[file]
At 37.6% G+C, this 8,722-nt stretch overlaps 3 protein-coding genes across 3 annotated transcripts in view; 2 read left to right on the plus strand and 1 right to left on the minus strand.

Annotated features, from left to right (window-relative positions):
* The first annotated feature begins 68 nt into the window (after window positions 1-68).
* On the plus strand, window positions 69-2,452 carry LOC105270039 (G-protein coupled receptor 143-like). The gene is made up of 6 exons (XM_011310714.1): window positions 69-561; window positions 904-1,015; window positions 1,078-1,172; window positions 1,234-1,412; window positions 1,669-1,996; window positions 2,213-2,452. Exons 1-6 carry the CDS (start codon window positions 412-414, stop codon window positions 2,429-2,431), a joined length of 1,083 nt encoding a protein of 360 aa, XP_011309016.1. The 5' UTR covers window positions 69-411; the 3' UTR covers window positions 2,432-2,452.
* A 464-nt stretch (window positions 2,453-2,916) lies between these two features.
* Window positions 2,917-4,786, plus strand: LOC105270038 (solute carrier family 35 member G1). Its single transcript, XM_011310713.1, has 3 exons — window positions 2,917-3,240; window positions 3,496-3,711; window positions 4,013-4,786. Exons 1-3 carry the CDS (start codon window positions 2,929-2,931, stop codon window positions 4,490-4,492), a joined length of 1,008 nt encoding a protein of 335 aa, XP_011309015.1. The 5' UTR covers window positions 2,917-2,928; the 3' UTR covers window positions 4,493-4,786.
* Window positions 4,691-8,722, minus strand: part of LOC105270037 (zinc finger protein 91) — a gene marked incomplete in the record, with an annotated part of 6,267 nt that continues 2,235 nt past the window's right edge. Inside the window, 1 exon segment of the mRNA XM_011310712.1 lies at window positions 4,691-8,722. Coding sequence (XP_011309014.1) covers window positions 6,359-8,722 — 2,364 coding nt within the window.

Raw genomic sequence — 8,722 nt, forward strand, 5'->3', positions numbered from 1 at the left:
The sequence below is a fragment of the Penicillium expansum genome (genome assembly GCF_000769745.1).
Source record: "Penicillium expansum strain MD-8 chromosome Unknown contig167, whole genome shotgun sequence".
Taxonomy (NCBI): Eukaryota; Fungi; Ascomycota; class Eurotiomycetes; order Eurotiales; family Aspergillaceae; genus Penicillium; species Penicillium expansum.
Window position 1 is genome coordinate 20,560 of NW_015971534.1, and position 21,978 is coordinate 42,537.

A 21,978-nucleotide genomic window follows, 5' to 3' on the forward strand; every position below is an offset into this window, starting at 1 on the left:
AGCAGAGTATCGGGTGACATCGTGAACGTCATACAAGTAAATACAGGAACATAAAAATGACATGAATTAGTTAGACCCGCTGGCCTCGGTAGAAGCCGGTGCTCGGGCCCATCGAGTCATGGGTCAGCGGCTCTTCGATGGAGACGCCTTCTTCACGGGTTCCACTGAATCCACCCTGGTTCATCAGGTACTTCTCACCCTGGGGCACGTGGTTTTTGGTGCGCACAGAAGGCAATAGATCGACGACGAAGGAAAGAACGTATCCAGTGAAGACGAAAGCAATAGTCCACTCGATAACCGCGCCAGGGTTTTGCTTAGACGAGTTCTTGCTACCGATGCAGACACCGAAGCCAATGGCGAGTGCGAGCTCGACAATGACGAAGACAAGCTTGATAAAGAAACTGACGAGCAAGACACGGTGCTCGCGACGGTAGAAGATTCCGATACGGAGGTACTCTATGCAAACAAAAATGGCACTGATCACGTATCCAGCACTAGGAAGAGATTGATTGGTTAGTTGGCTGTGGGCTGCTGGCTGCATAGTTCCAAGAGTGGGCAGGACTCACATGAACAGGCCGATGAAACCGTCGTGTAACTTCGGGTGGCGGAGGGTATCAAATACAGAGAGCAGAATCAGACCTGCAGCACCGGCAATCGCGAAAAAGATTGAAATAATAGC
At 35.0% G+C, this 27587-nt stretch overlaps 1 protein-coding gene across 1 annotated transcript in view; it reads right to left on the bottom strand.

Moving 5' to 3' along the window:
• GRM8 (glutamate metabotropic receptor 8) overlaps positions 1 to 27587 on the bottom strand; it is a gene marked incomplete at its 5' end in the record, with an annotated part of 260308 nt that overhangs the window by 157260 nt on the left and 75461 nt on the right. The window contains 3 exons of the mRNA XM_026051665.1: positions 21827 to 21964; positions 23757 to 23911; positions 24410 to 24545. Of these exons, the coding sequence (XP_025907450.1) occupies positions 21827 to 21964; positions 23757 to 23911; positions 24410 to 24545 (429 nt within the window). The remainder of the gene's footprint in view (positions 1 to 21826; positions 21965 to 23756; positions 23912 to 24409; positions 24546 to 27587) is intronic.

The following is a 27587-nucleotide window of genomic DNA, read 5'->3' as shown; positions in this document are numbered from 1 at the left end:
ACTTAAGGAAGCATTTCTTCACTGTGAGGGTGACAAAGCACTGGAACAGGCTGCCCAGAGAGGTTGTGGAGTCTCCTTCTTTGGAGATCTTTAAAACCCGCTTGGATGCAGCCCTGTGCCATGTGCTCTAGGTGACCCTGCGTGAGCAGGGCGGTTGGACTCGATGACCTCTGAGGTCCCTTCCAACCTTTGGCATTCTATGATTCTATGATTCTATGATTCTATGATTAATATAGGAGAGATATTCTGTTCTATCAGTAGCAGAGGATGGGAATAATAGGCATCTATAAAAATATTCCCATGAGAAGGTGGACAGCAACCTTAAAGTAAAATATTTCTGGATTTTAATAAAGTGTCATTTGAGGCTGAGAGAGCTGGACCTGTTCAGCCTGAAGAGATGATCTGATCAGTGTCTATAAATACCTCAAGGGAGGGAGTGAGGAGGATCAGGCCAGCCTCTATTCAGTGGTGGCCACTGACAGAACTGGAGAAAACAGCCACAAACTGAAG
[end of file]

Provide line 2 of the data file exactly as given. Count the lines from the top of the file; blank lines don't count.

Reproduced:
Annotated features, from left to right (window-relative positions):